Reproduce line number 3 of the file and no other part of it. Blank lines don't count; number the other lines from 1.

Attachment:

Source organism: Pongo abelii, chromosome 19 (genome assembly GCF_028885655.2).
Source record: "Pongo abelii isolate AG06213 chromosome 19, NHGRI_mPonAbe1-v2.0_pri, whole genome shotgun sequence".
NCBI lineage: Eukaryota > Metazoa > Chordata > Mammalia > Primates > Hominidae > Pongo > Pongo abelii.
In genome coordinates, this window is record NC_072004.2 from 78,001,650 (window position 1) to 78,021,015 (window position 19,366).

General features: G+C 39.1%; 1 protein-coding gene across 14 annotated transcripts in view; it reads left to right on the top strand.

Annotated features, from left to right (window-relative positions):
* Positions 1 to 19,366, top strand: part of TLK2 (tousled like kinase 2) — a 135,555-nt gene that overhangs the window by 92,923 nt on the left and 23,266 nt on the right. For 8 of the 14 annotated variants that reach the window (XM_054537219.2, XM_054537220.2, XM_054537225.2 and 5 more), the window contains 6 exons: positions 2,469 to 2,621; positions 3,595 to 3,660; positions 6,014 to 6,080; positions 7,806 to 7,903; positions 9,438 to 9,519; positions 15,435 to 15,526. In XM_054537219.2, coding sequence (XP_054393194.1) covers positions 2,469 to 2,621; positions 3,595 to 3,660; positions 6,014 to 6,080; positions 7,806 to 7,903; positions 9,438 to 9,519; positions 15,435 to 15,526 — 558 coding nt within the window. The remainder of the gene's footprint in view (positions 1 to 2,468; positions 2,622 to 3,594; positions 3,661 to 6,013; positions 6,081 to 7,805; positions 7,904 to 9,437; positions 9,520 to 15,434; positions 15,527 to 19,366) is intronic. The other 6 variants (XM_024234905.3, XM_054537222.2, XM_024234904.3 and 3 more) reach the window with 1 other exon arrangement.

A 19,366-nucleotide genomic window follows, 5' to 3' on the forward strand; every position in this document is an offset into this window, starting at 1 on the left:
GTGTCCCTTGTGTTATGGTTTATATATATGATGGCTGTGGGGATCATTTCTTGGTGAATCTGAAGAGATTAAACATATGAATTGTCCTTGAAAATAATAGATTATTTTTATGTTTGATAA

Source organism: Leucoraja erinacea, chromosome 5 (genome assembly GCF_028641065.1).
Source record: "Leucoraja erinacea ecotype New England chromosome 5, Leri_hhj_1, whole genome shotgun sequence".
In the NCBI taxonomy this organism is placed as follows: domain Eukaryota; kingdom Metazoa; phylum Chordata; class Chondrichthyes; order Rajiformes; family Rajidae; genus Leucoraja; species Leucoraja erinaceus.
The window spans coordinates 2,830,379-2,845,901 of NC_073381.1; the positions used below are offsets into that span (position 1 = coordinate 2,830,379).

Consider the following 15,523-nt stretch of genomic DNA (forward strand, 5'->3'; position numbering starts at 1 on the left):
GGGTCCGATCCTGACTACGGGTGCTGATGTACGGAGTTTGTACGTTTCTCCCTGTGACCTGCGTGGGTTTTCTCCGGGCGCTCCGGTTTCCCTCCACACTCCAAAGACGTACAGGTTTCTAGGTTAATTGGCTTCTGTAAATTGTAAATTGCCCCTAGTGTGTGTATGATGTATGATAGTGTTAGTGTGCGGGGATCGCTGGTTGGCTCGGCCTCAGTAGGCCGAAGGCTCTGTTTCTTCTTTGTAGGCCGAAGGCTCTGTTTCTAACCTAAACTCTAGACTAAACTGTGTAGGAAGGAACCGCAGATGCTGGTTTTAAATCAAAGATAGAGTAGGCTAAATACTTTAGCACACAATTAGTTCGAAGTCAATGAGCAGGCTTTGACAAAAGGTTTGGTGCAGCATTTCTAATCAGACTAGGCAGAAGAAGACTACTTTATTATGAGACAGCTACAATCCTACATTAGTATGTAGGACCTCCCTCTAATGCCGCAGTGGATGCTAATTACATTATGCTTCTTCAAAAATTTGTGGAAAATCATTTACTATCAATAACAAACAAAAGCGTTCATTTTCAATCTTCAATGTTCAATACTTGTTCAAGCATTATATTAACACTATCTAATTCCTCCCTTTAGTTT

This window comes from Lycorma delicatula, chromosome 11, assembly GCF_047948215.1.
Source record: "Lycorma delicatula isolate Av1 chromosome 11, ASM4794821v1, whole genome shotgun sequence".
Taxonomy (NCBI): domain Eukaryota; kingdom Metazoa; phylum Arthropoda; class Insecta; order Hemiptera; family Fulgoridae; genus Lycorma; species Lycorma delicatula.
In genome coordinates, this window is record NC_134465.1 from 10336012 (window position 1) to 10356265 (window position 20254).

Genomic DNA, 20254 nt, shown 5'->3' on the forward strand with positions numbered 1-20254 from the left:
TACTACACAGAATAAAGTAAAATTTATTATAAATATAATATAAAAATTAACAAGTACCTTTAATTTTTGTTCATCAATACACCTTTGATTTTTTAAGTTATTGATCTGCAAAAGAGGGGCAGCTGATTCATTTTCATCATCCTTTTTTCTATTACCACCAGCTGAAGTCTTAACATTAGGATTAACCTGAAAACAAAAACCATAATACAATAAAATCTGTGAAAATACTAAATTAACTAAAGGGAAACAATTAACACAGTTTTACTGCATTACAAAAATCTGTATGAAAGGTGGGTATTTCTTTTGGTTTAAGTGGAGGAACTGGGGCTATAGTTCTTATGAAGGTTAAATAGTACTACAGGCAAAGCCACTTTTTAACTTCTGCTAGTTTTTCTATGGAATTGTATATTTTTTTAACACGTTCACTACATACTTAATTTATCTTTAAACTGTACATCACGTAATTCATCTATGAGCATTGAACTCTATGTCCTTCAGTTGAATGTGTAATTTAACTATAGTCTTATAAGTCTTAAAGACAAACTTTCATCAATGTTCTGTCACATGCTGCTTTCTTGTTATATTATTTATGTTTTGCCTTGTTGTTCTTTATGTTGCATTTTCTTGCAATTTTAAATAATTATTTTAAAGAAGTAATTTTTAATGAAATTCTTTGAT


NCBI lineage: Eukaryota > Metazoa > Chordata > Mammalia > Primates > Hominidae > Pongo > Pongo abelii.